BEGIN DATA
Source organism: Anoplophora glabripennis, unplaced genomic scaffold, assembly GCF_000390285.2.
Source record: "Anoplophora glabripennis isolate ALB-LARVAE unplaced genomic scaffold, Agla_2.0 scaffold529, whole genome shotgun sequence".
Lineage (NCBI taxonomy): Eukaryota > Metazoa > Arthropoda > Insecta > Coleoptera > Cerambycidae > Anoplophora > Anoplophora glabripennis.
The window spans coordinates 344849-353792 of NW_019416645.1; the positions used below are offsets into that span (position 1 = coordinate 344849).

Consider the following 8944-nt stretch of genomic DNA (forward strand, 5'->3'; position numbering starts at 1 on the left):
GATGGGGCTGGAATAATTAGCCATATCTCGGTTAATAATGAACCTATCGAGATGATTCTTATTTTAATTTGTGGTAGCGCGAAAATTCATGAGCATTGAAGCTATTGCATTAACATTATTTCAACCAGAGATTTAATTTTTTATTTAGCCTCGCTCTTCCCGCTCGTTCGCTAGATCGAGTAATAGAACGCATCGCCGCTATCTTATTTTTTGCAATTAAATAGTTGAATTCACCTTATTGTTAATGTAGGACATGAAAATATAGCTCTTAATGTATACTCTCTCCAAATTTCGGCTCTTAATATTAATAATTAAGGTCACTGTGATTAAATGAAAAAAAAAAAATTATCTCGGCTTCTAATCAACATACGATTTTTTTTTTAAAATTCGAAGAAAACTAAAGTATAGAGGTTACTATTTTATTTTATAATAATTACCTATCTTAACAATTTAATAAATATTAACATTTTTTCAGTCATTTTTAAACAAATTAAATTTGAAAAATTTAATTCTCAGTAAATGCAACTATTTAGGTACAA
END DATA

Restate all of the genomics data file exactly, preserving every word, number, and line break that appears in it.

Source organism: Anoplophora glabripennis, unplaced genomic scaffold, assembly GCF_000390285.2.
Source record: "Anoplophora glabripennis isolate ALB-LARVAE unplaced genomic scaffold, Agla_2.0 scaffold529, whole genome shotgun sequence".
Lineage (NCBI taxonomy): Eukaryota > Metazoa > Arthropoda > Insecta > Coleoptera > Cerambycidae > Anoplophora > Anoplophora glabripennis.
The window spans coordinates 344849-353792 of NW_019416645.1; the positions used below are offsets into that span (position 1 = coordinate 344849).

Consider the following 8944-nt stretch of genomic DNA (forward strand, 5'->3'; position numbering starts at 1 on the left):
GATGGGGCTGGAATAATTAGCCATATCTCGGTTAATAATGAACCTATCGAGATGATTCTTATTTTAATTTGTGGTAGCGCGAAAATTCATGAGCATTGAAGCTATTGCATTAACATTATTTCAACCAGAGATTTAATTTTTTATTTAGCCTCGCTCTTCCCGCTCGTTCGCTAGATCGAGTAATAGAACGCATCGCCGCTATCTTATTTTTTGCAATTAAATAGTTGAATTCACCTTATTGTTAATGTAGGACATGAAAATATAGCTCTTAATGTATACTCTCTCCAAATTTCGGCTCTTAATATTAATAATTAAGGTCACTGTGATTAAATGAAAAAAAAAAAATTATCTCGGCTTCTAATCAACATACGATTTTTTTTTTAAAATTCGAAGAAAACTAAAGTATAGAGGTTACTATTTTATTTTATAATAATTACCTATCTTAACAATTTAATAAATATTAACATTTTTTCAGTCATTTTTAAACAAATTAAATTTGAAAAATTTAATTCTCAGTAAATGCAACTATTTAGGTACAA